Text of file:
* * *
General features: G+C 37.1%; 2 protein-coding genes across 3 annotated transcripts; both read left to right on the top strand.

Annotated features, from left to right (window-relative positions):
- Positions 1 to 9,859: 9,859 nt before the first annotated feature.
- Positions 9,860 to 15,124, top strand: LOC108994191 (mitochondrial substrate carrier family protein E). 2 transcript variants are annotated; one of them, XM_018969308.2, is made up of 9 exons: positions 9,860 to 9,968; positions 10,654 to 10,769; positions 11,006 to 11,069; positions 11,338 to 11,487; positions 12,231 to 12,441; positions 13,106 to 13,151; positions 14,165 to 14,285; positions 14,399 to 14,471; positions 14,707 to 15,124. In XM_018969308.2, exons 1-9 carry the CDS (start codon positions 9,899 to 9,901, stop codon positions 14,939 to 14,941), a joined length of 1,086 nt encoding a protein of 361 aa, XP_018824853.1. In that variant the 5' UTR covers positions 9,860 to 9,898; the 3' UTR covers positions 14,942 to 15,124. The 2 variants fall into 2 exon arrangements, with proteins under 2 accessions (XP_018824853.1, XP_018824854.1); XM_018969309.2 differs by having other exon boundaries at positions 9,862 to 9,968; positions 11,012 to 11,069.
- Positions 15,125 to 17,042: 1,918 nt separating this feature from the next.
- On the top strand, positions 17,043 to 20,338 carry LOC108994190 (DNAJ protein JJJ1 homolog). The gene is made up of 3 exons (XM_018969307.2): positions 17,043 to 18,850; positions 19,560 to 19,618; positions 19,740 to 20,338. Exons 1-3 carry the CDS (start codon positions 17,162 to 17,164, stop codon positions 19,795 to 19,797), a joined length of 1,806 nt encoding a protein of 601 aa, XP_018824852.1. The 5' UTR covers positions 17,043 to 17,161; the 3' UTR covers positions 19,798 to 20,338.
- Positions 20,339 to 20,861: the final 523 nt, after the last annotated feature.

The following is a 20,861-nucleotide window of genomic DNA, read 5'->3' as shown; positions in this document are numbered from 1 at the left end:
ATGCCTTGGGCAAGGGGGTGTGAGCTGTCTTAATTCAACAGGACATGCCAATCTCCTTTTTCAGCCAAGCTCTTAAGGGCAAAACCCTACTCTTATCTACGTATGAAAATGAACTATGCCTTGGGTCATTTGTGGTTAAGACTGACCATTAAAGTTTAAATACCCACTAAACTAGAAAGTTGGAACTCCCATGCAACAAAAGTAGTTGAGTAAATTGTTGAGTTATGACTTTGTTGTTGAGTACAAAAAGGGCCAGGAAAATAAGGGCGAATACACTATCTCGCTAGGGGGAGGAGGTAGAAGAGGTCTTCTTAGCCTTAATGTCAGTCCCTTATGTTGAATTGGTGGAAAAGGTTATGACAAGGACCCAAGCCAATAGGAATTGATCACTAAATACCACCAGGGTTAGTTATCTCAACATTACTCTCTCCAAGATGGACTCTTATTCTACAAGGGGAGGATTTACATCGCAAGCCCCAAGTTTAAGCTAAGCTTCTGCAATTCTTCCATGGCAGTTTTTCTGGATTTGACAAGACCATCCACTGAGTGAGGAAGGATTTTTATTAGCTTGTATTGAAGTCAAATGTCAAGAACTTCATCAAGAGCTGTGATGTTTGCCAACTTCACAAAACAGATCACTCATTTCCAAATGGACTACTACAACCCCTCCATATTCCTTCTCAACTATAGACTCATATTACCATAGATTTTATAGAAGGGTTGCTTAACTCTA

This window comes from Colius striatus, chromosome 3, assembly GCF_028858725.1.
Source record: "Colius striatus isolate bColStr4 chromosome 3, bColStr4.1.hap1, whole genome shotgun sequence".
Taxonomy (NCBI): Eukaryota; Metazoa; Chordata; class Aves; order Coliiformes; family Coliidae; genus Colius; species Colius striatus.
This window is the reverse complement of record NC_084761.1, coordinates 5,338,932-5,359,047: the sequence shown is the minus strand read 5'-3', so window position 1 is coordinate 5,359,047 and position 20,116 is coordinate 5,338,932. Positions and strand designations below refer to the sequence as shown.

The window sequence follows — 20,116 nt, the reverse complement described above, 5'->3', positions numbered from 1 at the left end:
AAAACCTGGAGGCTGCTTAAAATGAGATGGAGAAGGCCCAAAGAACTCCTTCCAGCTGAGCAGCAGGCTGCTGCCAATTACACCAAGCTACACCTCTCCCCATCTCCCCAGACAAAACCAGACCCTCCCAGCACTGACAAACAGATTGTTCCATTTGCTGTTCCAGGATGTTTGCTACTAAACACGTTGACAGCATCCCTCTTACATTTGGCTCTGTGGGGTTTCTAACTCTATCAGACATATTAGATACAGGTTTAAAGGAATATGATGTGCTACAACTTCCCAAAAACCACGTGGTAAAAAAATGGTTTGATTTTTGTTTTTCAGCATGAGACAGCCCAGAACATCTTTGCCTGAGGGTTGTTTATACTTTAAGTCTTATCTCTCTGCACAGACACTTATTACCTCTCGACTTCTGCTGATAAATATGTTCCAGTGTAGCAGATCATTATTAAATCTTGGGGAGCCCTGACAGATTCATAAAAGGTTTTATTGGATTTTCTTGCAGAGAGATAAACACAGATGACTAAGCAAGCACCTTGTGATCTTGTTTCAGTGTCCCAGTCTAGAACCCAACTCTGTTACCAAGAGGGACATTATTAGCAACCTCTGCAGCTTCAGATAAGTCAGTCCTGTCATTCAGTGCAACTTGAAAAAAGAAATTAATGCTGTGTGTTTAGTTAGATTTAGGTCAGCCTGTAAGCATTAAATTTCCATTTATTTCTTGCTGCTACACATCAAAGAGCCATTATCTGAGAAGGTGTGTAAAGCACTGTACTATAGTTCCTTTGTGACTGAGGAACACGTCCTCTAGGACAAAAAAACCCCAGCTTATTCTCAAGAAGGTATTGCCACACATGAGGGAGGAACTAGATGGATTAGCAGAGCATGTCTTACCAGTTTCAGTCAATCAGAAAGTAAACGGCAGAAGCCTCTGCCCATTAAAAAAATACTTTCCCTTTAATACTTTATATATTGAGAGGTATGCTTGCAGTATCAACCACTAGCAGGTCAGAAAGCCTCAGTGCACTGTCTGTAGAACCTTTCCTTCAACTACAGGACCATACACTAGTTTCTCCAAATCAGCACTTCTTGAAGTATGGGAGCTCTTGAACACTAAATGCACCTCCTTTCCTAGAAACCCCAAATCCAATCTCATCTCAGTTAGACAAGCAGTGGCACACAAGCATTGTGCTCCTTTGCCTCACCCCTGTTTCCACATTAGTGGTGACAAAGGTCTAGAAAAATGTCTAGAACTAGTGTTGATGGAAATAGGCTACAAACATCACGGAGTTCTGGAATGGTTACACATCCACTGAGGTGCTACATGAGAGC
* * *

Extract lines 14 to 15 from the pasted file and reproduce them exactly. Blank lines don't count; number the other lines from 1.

The window sequence follows — 20,116 nt, the reverse complement described above, 5'->3', positions numbered from 1 at the left end:
AAAACCTGGAGGCTGCTTAAAATGAGATGGAGAAGGCCCAAAGAACTCCTTCCAGCTGAGCAGCAGGCTGCTGCCAATTACACCAAGCTACACCTCTCCCCATCTCCCCAGACAAAACCAGACCCTCCCAGCACTGACAAACAGATTGTTCCATTTGCTGTTCCAGGATGTTTGCTACTAAACACGTTGACAGCATCCCTCTTACATTTGGCTCTGTGGGGTTTCTAACTCTATCAGACATATTAGATACAGGTTTAAAGGAATATGATGTGCTACAACTTCCCAAAAACCACGTGGTAAAAAAATGGTTTGATTTTTGTTTTTCAGCATGAGACAGCCCAGAACATCTTTGCCTGAGGGTTGTTTATACTTTAAGTCTTATCTCTCTGCACAGACACTTATTACCTCTCGACTTCTGCTGATAAATATGTTCCAGTGTAGCAGATCATTATTAAATCTTGGGGAGCCCTGACAGATTCATAAAAGGTTTTATTGGATTTTCTTGCAGAGAGATAAACACAGATGACTAAGCAAGCACCTTGTGATCTTGTTTCAGTGTCCCAGTCTAGAACCCAACTCTGTTACCAAGAGGGACATTATTAGCAACCTCTGCAGCTTCAGATAAGTCAGTCCTGTCATTCAGTGCAACTTGAAAAAAGAAATTAATGCTGTGTGTTTAGTTAGATTTAGGTCAGCCTGTAAGCATTAAATTTCCATTTATTTCTTGCTGCTACACATCAAAGAGCCATTATCTGAGAAGGTGTGTAAAGCACTGTACTATAGTTCCTTTGTGACTGAGGAACACGTCCTCTAGGACAAAAAAACCCCAGCTTATTCTCAAGAAGGTATTGCCACACATGAGGGAGGAACTAGATGGATTAGCAGAGCATGTCTTACCAGTTTCAGTCAATCAGAAAGTAAACGGCAGAAGCCTCTGCCCATTAAAAAAATACTTTCCCTTTAATACTTTATATATTGAGAGGTATGCTTGCAGTATCAACCACTAGCAGGTCAGAAAGCCTCAGTGCACTGTCTGTAGAACCTTTCCTTCAACTACAGGACCATACACTAGTTTCTCCAAATCAGCACTTCTTGAAGTATGGGAGCTCTTGAACACTAAATGCACCTCCTTTCCTAGAAACCCCAAATCCAATCTCATCTCAGTTAGACAAGCAGTGGCACACAAGCATTGTGCTCCTTTGCCTCACCCCTGTTTCCACATTAGTGGTGACAAAGGTCTAGAAAAATGTCTAGAACTAGTGTTGATGGAAATAGGCTACAAACATCACGGAGTTCTGGAATGGTTACACATCCACTGAGGTGCTACATGAGAGC